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Scripps acquires Triton Digital

 

E.W. Scripps announced this morning that it has acquired Triton Digital, the leading ratings service for streaming audio and a global infrastructure service for digital audio delivery.

The acquisition carries a price tag of $150-million, cash. The announcement includes a glimpse into Triton finances: 2018 revenue is projected to be approximately $40-million. A 2019 projection puts growth in the low to mid teens percent range (so, in the neighborhood of $46-million).

There is no reported change to Triton’s leadership in this acquisition.

Triton’s tech stack is an end-to-end operation that can enable streaming and measure its consumption. The company also works with the advertising side of digital audio with programmatic and ad-injection services for streaming music and podcasting publishers. If that sounds like tech buzz, here is the no-buzz version: Triton can create and host an online audio stream, measure its audience, and manage the commercials that go into it. The company has many affiliations around the world which leverage Triton’s programmatic platform on behalf of audio publishers, whether streaming broadcast or pureplay internet radio.

“Since its inception, Triton has partnered with the largest and most successful audio companies across the nation and around the world to support the growth of the streaming audio ecosystem,” said Triton co-founder and CEO Neal Schore. “Joining Scripps, a company known for its focus on the future of media, will support our continued innovation and will strengthen the products and services we offer to our clients here in the U.S. and as we continue our expansion across the globe.”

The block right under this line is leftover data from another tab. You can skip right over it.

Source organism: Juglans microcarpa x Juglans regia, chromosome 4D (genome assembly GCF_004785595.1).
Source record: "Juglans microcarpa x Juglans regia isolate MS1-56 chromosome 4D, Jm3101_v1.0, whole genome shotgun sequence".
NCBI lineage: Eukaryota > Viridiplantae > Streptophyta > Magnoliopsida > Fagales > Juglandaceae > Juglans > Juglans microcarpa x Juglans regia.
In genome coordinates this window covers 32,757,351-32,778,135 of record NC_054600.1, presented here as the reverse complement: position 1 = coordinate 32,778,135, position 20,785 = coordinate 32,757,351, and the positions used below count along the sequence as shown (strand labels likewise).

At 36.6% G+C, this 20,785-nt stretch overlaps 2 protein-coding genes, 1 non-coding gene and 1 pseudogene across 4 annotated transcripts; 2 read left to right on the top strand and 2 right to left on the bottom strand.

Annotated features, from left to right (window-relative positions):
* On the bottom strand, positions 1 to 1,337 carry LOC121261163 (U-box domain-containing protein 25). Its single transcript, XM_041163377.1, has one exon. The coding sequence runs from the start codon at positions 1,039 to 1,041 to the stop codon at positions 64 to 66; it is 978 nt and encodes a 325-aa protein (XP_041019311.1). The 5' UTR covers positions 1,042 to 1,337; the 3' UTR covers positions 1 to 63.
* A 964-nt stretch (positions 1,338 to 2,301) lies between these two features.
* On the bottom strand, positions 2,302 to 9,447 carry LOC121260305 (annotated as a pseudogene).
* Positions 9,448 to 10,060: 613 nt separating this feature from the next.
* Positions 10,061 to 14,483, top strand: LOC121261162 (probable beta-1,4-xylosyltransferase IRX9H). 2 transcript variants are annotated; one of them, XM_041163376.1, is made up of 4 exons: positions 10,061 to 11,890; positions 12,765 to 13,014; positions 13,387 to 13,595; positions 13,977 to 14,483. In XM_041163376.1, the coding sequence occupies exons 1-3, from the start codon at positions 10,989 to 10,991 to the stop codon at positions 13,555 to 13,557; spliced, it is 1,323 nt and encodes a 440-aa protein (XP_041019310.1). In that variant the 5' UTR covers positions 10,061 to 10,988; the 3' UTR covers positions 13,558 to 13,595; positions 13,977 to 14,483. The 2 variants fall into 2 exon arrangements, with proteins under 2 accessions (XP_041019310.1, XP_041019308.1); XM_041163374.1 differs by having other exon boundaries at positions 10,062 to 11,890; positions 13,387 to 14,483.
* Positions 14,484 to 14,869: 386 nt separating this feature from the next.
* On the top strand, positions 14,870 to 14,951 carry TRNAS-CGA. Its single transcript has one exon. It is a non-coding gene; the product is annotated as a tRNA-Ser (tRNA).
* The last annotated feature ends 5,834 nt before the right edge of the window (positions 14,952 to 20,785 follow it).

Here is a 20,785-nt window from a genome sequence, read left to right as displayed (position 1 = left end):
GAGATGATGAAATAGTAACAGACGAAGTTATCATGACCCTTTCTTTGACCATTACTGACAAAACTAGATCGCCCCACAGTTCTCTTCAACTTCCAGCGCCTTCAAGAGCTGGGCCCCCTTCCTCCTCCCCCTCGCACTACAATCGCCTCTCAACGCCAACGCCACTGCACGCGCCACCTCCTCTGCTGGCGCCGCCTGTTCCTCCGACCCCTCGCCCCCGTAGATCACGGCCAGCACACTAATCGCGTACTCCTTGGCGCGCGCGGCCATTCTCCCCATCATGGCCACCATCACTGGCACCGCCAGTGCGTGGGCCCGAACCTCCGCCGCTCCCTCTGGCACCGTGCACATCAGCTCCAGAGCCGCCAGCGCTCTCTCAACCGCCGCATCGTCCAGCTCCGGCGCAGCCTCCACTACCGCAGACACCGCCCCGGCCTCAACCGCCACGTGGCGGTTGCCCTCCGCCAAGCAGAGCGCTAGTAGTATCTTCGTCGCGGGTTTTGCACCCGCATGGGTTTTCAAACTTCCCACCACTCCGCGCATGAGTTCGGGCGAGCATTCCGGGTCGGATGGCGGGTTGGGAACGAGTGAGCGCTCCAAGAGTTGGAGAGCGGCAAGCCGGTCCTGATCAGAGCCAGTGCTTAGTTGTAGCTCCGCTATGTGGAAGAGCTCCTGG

Webcast Metrics Top 20 Ranker is probably Triton’s best known public-facing product — a monthly report which chronicles the streaming ratings of the company’s top 20 clients, representing both broadcast groups and online-only music services. (RAIN has tracked the Top 20 Ranker since 2009.)

“Triton positions Scripps well to expand its role in the fast-growing global digital audio marketplace,” said Scripps CEO Adam Symson. “Triton’s efficient business model, multiple growing revenue streams, competitive advantages and expanding international footprint made this an attractive opportunity.”

Scripps, a venerable American media company founded in 1878, has been executing a digital pivot during the past three-plus years. In June 2015 the company acquired Midroll Media, and later bolstered that acquisition with the addition of Stitcher which it acquired from Deezer. In January of this year, Scripps trimmed its staff and also announced its exit from the broadcast radio business entirely, putting its stations up for sale. Symson, the force behind all these shifts, took over the CEO role in August of last year.

With all this, Scripps is still committed to its television division. “The acquisition of additional television stations remains our No. 1 M&A priority, with the goal of enhancing our national scale and in-market depth for our Local Media portfolio,” he said. “On the National Media side, acquiring Triton complements our strategy of owning growth businesses that capitalize on the evolving habits of media consumers and furthers our commitment to margin expansion.”

 

Brad Hill

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